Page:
Pat Barker is a professional historian, but her last five novels have concentrated on psychiatry, with the psychiatrist not only on the couch alongside his patients, but also in the narrator’s chair: it is through his eyes that we observe the tale unfolding, even though the narrative is in the third, not the first, person. Crudely put, the purpose of analysis or therapy is to take the conflict, and therefore the thrill, out of the patient’s predicament; and also inevitably though possibly regretfully, the afflatus, the make-believe, the poetry. So Barker’s is an extraordinary achievement because she manages to be down to earth, poetic, and thrilling, all in the same paragraph. Her new novel, Border Crossing, in fact is thrilling to the point of being a thriller. One of the two main characters is an inscrutable young murderer out on parole: Hannibal junior, maybe. A frisson of danger runs through the text.
Barker’s best-known work is the Regeneration trilogy. Published between 1991 and 1995, it consists of three historical novels, two of which have won prizes. They are set in, before, and just after the First World War, and center on Dr. W.H.R. Rivers. He was a real-life social anthropologist and neurologist, who treated soldiers hospitalized for “shell shock,” i.e., for severe neuroses brought on by their experiences in the trenches. The hero of her next novel, Another World (1998), is an academic psychologist; and in Border Crossing, one of the two main characters is Tom, a psychiatrist regularly consulted by lawyers and social workers in connection to their cases. (The other is the young ex-convict Danny, who has become Tom’s unofficial patient.)
The title Another World implies a border crossed almost as much as Border Crossing does. The borders Barker explores lie between sanity and madness; memory and historical fact; ghosts and hallucination; and, though more incidentally in her latest novel, between social classes. But then, that is an almost unavoidable strand in the English novel. As one of the characters in The Ghost Road (the third novel in the Regeneration trilogy) furiously remarks, “You couldn’t go for a walk anywhere in Scarborough without seeing the English class system laid out before you in all its full, intricate horror.”
It is tempting to draw comparisons between Barker and the Brontës (Emily for ghosts, Charlotte for neuroses), especially since all three are northerners who set their haunted and haunting stories on wuthering heights (and in Barker’s case among Blake’s satanic mills as well). The skies are mostly dark with driving rain and snow offset by rare, magical summer interludes of light and warmth. But Barker is not lyrical and tempestuous like Emily: she is as grim, blunt, and taciturn as northerners are supposed to be, even in her humor, which is considerable, though only occasionally deployed. There are two wickedly funny episodes in Border Crossing: one a satirical account of “the Scarsdale Writers’ Centre,” an earnest literary workshop “at the end of a mile-long track so potholed that only a Land Rover could manage it.” The other is a pitch-black comedy featuring a nightmare family in a run-down tenement.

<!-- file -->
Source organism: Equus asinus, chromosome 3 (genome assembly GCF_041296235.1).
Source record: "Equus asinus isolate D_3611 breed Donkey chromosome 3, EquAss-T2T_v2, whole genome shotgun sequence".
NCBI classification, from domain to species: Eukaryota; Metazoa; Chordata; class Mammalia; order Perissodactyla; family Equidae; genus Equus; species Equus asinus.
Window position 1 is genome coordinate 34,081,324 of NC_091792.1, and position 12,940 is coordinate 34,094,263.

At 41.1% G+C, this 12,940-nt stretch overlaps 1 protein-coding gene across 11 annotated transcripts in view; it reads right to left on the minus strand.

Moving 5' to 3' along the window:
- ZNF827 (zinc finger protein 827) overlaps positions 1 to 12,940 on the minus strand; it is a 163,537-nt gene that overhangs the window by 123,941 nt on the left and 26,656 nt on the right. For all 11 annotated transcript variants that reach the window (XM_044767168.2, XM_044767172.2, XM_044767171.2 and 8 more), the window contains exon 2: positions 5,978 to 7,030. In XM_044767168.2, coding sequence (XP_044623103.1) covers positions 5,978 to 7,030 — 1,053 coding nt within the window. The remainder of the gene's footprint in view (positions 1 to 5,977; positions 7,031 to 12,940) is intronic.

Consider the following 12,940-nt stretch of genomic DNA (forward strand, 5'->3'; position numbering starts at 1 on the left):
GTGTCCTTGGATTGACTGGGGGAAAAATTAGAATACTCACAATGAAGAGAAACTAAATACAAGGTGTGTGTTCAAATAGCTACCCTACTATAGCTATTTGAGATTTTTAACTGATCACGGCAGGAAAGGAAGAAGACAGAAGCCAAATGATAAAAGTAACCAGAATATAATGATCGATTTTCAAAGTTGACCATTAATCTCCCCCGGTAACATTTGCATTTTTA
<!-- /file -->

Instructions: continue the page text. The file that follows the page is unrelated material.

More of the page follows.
But the most remarkable feature of Barker’s writing is an extraordinary gift for evoking mood and atmosphere while using only a very few adjectives. In Border Crossing, for instance, Tom worries about his young patient Danny—possibly homicidal, more likely suicidal—traveling home alone to an empty Newcastle flat after a particularly agonizing session:
Tom was aware, almost telepathically, of every stage of Danny’s journey home: rocking backwards and forwards on the Metro, gazing blank-eyed at the advertisements opposite while the grey walls lined with bunched and corded cables hurtle past. Then the train glides to a halt between graffiti-daubed walls. Danny gets out and pushes his ticket into the turnstile, which disgorges him into a night of rain and wind, of orange light smeared over greasy streets, and then, turning up his coat against the cold he’s away from the noise and crowd, striding down dark streets, where once-imposing houses loom over him, until he goes down a flight of steps to a basement flat, takes out his keys, lets himself in. And there, in the dingy hall with its black-and-white tiles and single naked bulb, he loses him.
Danny is twenty-three. He was ten when he killed an old woman called Lizzie Parks who lived on dry cornflakes and kept cats. He’s been locked up ever since, first in a young offenders’ institution, then in an adult prison. During the last year, he’s been out on probation.
In Another World one child killed another; and a generation later a second child very nearly kills his younger half-brother. The first killing takes place before the story begins, and the ghost of the killer’s young sister, who didn’t prevent or report it, may—or may not—haunt the house into which the present-day psychologist has just moved with his dysfunctional family. Even he isn’t sure whether he’s seen a ghost or not.
The psychiatrist’s young stepson is a disturbed child. One day he almost kills his baby half-brother by throwing stones at him from a cliff as he lies on the beach below. The baby is hurt but not fatally: the boys’ mother intervenes just in time. Barker’s own timing is significant and surely deliberate. Another World was published when the British press was still obsessed with the Bulger case—the abduction from a supermarket and subsequent murder of a two-year-old boy by two boys aged ten and eleven. Today these boys are only a few months away from the date of their release. They are to be given new identities, and that is causing another frenzy in a public egged on by the press.